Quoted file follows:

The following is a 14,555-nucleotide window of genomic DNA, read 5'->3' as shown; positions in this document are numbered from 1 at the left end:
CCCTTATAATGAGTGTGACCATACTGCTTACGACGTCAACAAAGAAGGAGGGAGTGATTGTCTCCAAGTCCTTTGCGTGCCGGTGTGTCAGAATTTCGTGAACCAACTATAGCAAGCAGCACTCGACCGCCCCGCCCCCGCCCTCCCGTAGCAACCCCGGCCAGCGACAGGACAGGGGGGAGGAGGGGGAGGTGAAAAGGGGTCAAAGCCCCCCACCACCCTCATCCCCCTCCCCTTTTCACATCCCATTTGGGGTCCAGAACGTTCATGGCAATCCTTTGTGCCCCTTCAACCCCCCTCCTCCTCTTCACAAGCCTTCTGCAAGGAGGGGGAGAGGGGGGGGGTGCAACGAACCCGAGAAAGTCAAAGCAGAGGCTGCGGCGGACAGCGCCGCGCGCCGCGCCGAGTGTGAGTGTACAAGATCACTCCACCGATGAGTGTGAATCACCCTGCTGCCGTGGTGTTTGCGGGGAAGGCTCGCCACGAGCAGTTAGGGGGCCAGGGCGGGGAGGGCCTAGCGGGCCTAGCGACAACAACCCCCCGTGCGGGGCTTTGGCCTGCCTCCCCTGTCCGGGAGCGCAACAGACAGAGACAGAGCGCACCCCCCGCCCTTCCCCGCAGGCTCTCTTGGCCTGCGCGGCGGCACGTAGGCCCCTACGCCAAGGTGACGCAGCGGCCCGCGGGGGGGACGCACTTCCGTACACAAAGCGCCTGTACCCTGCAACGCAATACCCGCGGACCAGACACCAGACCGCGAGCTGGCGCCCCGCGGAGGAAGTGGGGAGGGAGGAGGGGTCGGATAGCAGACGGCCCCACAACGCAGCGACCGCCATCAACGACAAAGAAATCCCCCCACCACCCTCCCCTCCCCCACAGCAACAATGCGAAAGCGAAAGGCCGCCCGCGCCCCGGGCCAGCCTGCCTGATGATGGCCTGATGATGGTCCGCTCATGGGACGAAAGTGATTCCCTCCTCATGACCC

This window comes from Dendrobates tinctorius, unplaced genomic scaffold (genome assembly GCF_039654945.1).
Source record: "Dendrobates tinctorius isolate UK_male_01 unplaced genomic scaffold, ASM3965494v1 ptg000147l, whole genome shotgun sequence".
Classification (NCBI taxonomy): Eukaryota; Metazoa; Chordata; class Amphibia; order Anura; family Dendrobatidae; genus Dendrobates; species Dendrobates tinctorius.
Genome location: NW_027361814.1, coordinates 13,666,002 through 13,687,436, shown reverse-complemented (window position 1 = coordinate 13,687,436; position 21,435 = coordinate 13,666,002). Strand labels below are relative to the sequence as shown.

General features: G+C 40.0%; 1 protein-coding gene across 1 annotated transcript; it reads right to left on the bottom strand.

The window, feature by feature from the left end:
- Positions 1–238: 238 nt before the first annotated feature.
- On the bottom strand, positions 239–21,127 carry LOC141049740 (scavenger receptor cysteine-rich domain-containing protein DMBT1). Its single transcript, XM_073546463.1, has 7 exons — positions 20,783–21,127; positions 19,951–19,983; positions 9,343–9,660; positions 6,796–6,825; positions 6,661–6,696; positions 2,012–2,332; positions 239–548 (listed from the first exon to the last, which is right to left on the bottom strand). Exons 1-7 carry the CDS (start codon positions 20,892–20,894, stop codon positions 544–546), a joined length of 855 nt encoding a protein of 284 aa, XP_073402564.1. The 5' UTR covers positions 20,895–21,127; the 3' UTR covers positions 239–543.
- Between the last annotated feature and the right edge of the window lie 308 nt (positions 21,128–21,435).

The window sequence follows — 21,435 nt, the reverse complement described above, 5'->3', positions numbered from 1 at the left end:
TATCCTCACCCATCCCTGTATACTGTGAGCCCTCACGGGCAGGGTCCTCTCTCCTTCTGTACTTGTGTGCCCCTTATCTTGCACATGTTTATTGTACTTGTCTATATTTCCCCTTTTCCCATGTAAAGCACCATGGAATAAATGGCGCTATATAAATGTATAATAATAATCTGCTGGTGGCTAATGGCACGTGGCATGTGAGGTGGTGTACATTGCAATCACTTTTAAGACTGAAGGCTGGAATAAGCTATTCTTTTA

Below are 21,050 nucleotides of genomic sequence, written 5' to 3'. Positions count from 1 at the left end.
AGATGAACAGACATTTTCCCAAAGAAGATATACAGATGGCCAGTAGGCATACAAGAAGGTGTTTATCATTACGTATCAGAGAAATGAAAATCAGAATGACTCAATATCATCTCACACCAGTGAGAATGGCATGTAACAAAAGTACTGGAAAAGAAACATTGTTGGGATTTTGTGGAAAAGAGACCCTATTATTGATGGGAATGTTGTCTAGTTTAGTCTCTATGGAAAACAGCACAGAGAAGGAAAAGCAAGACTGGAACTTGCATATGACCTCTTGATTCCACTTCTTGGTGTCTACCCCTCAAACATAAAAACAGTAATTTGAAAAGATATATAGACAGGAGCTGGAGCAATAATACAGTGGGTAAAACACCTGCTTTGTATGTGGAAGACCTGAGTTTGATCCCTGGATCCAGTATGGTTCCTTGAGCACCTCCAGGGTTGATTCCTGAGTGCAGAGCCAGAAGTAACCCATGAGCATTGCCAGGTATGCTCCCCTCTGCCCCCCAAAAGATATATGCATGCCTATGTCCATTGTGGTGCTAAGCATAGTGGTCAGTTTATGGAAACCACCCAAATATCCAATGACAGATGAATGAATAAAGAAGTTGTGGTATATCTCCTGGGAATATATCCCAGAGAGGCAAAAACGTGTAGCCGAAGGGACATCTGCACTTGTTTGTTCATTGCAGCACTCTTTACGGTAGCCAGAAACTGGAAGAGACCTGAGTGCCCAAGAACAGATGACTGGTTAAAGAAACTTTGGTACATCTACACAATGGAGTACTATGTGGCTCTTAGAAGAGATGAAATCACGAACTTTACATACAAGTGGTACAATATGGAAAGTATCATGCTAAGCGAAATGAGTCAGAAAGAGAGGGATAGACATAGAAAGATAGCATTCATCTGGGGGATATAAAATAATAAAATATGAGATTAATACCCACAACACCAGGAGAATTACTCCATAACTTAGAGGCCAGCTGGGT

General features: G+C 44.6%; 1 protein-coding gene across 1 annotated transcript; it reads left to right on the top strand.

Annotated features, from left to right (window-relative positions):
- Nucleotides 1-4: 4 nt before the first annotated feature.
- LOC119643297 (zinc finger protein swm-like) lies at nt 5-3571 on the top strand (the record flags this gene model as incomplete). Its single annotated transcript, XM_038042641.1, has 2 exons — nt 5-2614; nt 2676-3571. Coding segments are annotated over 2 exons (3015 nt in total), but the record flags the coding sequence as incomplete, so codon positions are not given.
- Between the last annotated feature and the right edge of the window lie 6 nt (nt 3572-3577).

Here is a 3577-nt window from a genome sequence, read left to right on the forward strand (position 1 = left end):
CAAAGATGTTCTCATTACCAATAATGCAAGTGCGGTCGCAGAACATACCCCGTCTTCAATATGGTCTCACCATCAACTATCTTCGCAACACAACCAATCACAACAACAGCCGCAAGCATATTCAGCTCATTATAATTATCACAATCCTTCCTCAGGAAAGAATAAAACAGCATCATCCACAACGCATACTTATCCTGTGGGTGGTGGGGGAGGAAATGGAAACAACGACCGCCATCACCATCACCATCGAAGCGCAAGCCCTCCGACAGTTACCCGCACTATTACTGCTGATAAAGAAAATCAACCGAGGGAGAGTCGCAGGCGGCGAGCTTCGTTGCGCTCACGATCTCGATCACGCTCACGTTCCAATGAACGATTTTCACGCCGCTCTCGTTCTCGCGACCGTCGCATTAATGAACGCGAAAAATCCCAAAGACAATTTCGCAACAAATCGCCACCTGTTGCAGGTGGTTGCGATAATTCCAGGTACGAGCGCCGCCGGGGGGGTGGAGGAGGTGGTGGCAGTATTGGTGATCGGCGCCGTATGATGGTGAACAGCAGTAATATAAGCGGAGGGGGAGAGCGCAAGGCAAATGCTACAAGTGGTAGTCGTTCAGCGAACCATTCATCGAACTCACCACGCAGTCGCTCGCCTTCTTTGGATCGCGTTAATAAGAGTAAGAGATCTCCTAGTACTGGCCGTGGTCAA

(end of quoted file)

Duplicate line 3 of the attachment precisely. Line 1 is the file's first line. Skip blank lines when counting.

This window comes from Dendrobates tinctorius, unplaced genomic scaffold (genome assembly GCF_039654945.1).